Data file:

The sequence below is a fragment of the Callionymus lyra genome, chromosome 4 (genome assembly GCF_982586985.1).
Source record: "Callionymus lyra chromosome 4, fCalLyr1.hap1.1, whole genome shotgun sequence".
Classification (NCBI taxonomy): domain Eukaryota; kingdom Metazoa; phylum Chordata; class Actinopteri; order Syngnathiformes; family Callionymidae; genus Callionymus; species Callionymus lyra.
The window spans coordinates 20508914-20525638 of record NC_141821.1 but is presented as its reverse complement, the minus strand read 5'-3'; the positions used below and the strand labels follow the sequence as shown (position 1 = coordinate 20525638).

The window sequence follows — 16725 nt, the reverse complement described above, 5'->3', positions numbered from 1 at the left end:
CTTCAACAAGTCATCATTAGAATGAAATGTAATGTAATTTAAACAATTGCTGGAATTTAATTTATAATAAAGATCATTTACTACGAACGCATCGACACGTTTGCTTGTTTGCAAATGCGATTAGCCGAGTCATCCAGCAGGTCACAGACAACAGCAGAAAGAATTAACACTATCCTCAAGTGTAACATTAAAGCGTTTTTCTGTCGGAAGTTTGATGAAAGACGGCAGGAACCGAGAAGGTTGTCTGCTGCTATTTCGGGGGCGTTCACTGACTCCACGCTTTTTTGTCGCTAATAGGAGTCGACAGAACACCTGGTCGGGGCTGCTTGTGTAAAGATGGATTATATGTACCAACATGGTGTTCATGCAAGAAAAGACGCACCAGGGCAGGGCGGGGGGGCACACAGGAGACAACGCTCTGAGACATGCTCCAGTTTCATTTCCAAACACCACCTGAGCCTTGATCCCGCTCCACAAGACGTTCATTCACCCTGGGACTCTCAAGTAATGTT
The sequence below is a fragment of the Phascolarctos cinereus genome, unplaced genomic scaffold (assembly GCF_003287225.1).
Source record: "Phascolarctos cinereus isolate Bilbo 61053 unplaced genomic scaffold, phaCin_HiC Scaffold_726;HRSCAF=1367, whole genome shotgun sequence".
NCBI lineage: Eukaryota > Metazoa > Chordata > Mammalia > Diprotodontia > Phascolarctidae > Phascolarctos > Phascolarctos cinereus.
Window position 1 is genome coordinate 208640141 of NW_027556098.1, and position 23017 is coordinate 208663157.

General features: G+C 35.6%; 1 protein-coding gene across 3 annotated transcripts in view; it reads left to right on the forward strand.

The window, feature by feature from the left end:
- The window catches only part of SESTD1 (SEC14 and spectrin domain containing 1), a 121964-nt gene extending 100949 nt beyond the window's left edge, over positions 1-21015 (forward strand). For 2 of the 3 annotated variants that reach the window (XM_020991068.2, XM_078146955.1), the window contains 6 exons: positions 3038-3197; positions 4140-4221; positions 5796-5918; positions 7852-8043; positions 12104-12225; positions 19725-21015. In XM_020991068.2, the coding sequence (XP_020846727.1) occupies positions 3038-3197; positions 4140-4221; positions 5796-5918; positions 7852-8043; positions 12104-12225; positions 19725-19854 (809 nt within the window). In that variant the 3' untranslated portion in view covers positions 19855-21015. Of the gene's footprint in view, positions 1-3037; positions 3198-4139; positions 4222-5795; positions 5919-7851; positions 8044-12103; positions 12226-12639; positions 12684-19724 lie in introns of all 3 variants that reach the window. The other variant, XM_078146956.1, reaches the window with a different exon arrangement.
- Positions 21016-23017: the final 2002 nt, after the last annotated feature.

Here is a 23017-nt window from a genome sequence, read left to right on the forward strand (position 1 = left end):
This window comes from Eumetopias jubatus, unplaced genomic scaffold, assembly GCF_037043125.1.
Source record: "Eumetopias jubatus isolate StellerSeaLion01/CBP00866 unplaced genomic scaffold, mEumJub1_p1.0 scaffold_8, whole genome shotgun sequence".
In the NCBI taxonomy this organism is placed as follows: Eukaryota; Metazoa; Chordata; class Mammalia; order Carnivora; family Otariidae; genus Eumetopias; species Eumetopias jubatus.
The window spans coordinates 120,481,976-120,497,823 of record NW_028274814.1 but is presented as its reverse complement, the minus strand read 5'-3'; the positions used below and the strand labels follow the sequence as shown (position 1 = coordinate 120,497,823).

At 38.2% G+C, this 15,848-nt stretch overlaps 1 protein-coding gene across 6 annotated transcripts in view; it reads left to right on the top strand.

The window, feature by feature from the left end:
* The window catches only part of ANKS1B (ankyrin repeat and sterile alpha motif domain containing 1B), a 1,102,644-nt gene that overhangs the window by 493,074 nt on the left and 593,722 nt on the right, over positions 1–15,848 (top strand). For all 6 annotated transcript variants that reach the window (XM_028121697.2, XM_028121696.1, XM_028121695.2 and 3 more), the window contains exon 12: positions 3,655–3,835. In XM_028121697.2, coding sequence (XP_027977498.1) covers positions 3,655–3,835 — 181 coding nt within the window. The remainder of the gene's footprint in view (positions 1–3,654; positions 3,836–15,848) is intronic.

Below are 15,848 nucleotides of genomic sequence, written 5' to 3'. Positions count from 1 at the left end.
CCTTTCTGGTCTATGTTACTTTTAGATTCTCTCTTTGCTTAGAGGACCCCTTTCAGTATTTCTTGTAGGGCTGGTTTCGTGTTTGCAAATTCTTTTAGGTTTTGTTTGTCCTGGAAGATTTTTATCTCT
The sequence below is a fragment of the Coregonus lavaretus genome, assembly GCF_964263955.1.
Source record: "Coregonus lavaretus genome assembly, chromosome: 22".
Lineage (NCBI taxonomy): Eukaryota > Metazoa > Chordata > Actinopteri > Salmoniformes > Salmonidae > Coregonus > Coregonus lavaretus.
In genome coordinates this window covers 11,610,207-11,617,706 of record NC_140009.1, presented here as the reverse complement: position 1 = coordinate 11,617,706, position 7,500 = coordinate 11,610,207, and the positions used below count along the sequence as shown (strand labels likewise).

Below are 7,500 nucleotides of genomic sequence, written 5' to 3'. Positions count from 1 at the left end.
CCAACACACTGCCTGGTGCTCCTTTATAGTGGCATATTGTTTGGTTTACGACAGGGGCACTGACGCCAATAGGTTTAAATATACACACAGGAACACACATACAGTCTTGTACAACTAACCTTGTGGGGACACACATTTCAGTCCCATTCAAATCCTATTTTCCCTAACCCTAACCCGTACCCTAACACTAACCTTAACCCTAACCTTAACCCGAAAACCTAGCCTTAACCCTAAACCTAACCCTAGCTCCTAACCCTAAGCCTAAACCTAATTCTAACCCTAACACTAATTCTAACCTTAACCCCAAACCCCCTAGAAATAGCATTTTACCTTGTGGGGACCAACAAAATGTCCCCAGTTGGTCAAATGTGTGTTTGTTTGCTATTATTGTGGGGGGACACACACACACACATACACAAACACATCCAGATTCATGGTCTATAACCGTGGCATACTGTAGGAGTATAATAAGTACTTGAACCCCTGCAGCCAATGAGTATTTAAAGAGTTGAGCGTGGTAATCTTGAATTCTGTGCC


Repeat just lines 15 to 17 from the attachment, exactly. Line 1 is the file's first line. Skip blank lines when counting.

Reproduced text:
Here is a 23017-nt window from a genome sequence, read left to right on the forward strand (position 1 = left end):
This window comes from Eumetopias jubatus, unplaced genomic scaffold, assembly GCF_037043125.1.
Source record: "Eumetopias jubatus isolate StellerSeaLion01/CBP00866 unplaced genomic scaffold, mEumJub1_p1.0 scaffold_8, whole genome shotgun sequence".